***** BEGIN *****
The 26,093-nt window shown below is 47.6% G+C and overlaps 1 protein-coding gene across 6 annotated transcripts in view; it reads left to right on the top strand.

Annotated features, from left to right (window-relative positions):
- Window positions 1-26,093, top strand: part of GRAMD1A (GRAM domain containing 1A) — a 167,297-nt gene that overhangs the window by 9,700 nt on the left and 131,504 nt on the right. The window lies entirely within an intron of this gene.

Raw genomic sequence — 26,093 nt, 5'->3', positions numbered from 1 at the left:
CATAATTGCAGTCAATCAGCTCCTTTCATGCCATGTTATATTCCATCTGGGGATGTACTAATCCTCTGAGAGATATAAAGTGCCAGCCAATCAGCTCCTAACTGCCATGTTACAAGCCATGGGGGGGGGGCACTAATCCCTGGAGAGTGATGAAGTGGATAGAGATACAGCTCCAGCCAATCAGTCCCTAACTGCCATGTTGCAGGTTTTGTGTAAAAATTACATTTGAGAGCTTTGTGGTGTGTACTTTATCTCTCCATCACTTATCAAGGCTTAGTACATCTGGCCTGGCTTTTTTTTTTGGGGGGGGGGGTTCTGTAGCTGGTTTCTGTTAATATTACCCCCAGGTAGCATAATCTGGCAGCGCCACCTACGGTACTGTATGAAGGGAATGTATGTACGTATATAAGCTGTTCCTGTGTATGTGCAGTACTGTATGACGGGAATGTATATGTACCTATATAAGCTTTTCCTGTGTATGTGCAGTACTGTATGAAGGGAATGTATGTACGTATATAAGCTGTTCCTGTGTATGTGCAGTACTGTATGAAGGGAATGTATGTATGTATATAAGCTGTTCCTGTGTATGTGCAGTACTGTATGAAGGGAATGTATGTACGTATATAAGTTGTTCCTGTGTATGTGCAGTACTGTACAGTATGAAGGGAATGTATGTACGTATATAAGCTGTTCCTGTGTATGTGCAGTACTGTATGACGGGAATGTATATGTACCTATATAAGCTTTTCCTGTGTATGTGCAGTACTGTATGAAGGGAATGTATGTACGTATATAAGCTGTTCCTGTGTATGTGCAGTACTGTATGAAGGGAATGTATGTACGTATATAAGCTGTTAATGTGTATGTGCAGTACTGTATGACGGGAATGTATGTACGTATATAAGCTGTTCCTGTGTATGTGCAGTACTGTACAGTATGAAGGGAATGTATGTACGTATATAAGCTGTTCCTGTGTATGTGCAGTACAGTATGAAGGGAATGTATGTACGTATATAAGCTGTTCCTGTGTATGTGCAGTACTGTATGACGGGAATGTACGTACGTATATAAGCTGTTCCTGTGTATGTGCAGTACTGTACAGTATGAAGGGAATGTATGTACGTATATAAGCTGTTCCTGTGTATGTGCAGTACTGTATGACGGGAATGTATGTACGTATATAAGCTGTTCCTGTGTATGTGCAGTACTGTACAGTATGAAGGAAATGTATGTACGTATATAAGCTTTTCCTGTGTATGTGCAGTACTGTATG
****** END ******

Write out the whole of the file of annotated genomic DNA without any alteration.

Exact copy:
The 26,093-nt window shown below is 47.6% G+C and overlaps 1 protein-coding gene across 6 annotated transcripts in view; it reads left to right on the top strand.

Annotated features, from left to right (window-relative positions):
- Window positions 1-26,093, top strand: part of GRAMD1A (GRAM domain containing 1A) — a 167,297-nt gene that overhangs the window by 9,700 nt on the left and 131,504 nt on the right. The window lies entirely within an intron of this gene.

Raw genomic sequence — 26,093 nt, 5'->3', positions numbered from 1 at the left:
CATAATTGCAGTCAATCAGCTCCTTTCATGCCATGTTATATTCCATCTGGGGATGTACTAATCCTCTGAGAGATATAAAGTGCCAGCCAATCAGCTCCTAACTGCCATGTTACAAGCCATGGGGGGGGGGCACTAATCCCTGGAGAGTGATGAAGTGGATAGAGATACAGCTCCAGCCAATCAGTCCCTAACTGCCATGTTGCAGGTTTTGTGTAAAAATTACATTTGAGAGCTTTGTGGTGTGTACTTTATCTCTCCATCACTTATCAAGGCTTAGTACATCTGGCCTGGCTTTTTTTTTTGGGGGGGGGGGTTCTGTAGCTGGTTTCTGTTAATATTACCCCCAGGTAGCATAATCTGGCAGCGCCACCTACGGTACTGTATGAAGGGAATGTATGTACGTATATAAGCTGTTCCTGTGTATGTGCAGTACTGTATGACGGGAATGTATATGTACCTATATAAGCTTTTCCTGTGTATGTGCAGTACTGTATGAAGGGAATGTATGTACGTATATAAGCTGTTCCTGTGTATGTGCAGTACTGTATGAAGGGAATGTATGTATGTATATAAGCTGTTCCTGTGTATGTGCAGTACTGTATGAAGGGAATGTATGTACGTATATAAGTTGTTCCTGTGTATGTGCAGTACTGTACAGTATGAAGGGAATGTATGTACGTATATAAGCTGTTCCTGTGTATGTGCAGTACTGTATGACGGGAATGTATATGTACCTATATAAGCTTTTCCTGTGTATGTGCAGTACTGTATGAAGGGAATGTATGTACGTATATAAGCTGTTCCTGTGTATGTGCAGTACTGTATGAAGGGAATGTATGTACGTATATAAGCTGTTAATGTGTATGTGCAGTACTGTATGACGGGAATGTATGTACGTATATAAGCTGTTCCTGTGTATGTGCAGTACTGTACAGTATGAAGGGAATGTATGTACGTATATAAGCTGTTCCTGTGTATGTGCAGTACAGTATGAAGGGAATGTATGTACGTATATAAGCTGTTCCTGTGTATGTGCAGTACTGTATGACGGGAATGTACGTACGTATATAAGCTGTTCCTGTGTATGTGCAGTACTGTACAGTATGAAGGGAATGTATGTACGTATATAAGCTGTTCCTGTGTATGTGCAGTACTGTATGACGGGAATGTATGTACGTATATAAGCTGTTCCTGTGTATGTGCAGTACTGTACAGTATGAAGGAAATGTATGTACGTATATAAGCTTTTCCTGTGTATGTGCAGTACTGTATG